Bessie Collins Pease Gutmann
(1876–1960)
Perhaps best known for her heartwarming art prints featuring innocent children during the early part of the twentieth century, Bessie Pease Gutmann achieved worldwide fame. Through licensing, she is still greatly admired today by collectors everywhere.

Childhood

Born on April 8, 1876 in Philadelphia, PA to Horace Collins Pease, a tobacco salesman, and Margaretta Darrach Young, a young Bessie Collins Pease Gutmann showed an early interest in art. She was encouraged to formally study art by her parents and her teachers.

Education

After graduating from high school at the age of sixteen, she attended the Philadelphia School of Design for Women from 1893 to 1894, where the emphasis was on both professional and fine art education. It is interesting to note that Jessie Willcox Smith had also attended the School of Design for Women ten years earlier. Gutmann later attended the New York School of Art from 1896 to 1898 and the Art Students League from 1899 to 1901.

Professional Career

Gutmann ‘s career started slowing with commissions for portrait sketches, illustrating local newspaper advertisements, etc. Not content with these small jobs or with the opportunities available to a woman of the day, she persisted. It was not until 1903, when the Gutmann brothers, Hellmuth and Bernhard, hired her as a commercial artist, that she found her niche. They had started the art print firm, Gutmann and Gutmann, the previous year, and found their relationship with the ambitious artist to be financially and personally satisfying. So much so, that on July 14, 1906 Hellmuth and Bessie married, putting an end to the predictions of spinsterhood for Bessie.

Her first children’s book was A Child's Garden of Verses by Robert Louis Stevenson in 1905. More books followed, including an especially lovely 1907 version of Carroll Lewis’s Alice’s Adventures in Wonderland, but by 1912, destiny was calling.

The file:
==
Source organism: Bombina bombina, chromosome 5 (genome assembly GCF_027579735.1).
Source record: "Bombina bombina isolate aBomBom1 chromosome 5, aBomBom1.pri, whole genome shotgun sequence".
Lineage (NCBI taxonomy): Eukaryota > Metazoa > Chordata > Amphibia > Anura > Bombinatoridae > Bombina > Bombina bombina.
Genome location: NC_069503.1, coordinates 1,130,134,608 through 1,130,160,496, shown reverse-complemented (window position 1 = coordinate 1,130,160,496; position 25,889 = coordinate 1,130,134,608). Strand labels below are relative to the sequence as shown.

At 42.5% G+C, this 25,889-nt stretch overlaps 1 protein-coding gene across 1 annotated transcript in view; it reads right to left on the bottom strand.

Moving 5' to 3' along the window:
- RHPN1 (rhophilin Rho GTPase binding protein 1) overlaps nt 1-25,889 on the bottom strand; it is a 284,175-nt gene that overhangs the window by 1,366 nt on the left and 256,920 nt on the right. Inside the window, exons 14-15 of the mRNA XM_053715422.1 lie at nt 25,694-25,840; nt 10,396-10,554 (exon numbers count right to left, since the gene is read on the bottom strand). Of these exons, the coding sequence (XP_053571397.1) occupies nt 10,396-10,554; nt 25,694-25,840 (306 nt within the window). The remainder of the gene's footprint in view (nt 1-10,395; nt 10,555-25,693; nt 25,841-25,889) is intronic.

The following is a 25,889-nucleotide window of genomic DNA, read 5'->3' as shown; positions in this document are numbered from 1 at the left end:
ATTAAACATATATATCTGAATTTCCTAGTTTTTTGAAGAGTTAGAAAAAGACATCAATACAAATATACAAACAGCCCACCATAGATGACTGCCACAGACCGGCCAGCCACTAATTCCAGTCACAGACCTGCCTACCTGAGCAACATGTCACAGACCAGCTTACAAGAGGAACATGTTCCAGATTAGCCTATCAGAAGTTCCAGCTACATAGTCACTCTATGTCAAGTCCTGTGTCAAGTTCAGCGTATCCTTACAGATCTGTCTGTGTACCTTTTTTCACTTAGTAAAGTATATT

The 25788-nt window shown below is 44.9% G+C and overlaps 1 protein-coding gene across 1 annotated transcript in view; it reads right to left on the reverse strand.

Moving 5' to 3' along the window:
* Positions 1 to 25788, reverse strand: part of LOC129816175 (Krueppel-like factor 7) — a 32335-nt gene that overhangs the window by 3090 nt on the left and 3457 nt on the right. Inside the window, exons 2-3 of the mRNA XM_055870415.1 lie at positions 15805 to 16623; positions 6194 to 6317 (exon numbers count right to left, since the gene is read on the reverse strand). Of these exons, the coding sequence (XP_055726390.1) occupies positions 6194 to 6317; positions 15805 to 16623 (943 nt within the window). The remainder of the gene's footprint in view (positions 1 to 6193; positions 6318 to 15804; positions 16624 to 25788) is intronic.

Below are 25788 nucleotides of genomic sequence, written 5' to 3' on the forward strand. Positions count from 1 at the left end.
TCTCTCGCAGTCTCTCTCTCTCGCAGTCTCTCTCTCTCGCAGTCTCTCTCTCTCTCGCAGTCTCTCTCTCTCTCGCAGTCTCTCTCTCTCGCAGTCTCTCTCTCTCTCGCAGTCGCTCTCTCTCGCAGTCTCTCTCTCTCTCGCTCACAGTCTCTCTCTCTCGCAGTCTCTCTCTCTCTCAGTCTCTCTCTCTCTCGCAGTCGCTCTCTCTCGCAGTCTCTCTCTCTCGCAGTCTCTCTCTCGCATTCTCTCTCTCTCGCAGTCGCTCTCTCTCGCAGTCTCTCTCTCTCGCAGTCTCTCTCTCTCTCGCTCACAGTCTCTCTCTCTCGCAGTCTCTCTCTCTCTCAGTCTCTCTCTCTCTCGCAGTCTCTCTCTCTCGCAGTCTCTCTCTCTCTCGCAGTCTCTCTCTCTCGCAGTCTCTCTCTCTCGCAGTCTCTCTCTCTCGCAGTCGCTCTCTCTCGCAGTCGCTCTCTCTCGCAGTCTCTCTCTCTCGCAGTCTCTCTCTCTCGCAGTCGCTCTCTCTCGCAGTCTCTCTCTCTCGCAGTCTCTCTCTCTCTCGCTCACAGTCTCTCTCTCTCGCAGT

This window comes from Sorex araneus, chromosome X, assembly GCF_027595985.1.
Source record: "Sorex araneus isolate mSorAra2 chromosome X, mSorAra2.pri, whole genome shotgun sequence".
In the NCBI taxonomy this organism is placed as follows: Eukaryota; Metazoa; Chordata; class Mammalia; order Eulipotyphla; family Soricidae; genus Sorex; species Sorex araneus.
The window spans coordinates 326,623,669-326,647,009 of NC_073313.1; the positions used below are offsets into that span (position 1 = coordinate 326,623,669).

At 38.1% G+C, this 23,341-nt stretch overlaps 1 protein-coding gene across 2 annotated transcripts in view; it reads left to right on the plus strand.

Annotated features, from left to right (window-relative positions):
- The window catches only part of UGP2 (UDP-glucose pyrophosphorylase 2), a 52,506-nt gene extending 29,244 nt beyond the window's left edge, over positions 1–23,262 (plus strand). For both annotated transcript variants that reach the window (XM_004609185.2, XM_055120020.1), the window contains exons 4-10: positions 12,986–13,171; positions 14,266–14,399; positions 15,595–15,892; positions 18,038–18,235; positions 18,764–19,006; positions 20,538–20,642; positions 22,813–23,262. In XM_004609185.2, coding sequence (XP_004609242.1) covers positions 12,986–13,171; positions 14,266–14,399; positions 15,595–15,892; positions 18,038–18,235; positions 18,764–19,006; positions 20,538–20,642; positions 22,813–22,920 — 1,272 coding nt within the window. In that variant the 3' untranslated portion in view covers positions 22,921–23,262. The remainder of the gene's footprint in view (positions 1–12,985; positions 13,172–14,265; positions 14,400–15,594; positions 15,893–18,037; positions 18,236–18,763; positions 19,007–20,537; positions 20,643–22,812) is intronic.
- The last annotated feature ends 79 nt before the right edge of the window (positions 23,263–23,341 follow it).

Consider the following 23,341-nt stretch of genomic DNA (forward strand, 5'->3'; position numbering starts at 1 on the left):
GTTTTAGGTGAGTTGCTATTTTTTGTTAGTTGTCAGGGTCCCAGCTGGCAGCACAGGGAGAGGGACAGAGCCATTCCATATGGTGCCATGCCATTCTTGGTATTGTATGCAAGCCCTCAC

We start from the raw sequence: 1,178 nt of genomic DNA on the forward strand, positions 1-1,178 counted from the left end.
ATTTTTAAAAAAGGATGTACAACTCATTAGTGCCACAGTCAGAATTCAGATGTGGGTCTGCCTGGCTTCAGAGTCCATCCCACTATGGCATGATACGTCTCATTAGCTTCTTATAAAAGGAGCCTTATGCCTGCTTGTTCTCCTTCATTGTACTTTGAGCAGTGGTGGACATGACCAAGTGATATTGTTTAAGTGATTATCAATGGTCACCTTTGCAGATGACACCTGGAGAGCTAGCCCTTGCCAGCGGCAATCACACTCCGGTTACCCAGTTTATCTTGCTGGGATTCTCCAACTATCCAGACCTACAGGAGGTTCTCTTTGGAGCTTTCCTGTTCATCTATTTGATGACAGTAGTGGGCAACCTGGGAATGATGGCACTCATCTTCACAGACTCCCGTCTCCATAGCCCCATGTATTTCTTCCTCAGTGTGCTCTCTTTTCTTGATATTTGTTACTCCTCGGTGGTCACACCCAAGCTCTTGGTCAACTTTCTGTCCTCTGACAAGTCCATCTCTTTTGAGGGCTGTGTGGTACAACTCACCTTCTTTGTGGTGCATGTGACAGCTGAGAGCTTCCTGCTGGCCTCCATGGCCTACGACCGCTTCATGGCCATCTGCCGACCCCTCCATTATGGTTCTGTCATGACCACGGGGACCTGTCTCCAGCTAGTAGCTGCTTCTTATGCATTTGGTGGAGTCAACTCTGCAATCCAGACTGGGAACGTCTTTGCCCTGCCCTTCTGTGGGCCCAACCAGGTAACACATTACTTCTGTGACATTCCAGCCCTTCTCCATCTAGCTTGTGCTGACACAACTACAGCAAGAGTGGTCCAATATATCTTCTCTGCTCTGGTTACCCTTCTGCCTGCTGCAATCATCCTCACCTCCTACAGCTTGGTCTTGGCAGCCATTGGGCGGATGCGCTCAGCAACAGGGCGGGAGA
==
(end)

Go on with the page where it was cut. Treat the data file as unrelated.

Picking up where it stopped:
Children soon followed after the Gutmann’s marriage and, in them, Alice, Lucille and John, Gutmann found her inspiration. The critics and the public soon took notice and art prints of her endearing children soon graced the walls of many nurseries. Her work also appeared on postcards, calendars, and periodicals such as Pictorial Review, McCall’s, Chicago Sunday Tribune, and the Washington Post.

Gutmann’s heyday was in the 1920s and 1930s, but the cruelties of World War II brought an age of innocence quickly to an end, and a decline to Gutmann’s popularity. A shortage of good quality paper and adequate labor during the war also hindered production. By 1947, Gutmann decided to stop producing art, after almost fifty years and over six hundred art prints to her credit, because of failing eyesight. The next year, after Hellmuth’s death, Gutmann and Gutmann was sold.

Gutmann died on September 29, 1960 in Centerport, New York. After her death, three children’s books were published which included images from her art prints and anthologies of poems or songs. Her winning art prints of endearing children are still as admired as ever and, with the recent formation of a national organization to promote her art, should be for a long time to come.

Influences & Style

Gutmann hails from what is now called the Golden Age of Illustration, the late 1800s to early 1900s. This is due in part to a booming industrialized economy, and to improved printing techniques, which allowed such lavish illustrations by the likes of Arthur Rackham and Edmund Dulac to be produced into extravagant gift books. Stateside, there was another force behind this phenomenon, namely, Howard Pyle. Almost overnight, he changed the face of illustration when he opened the doors to his school for illustrators, training for the first time young artists to become illustrators.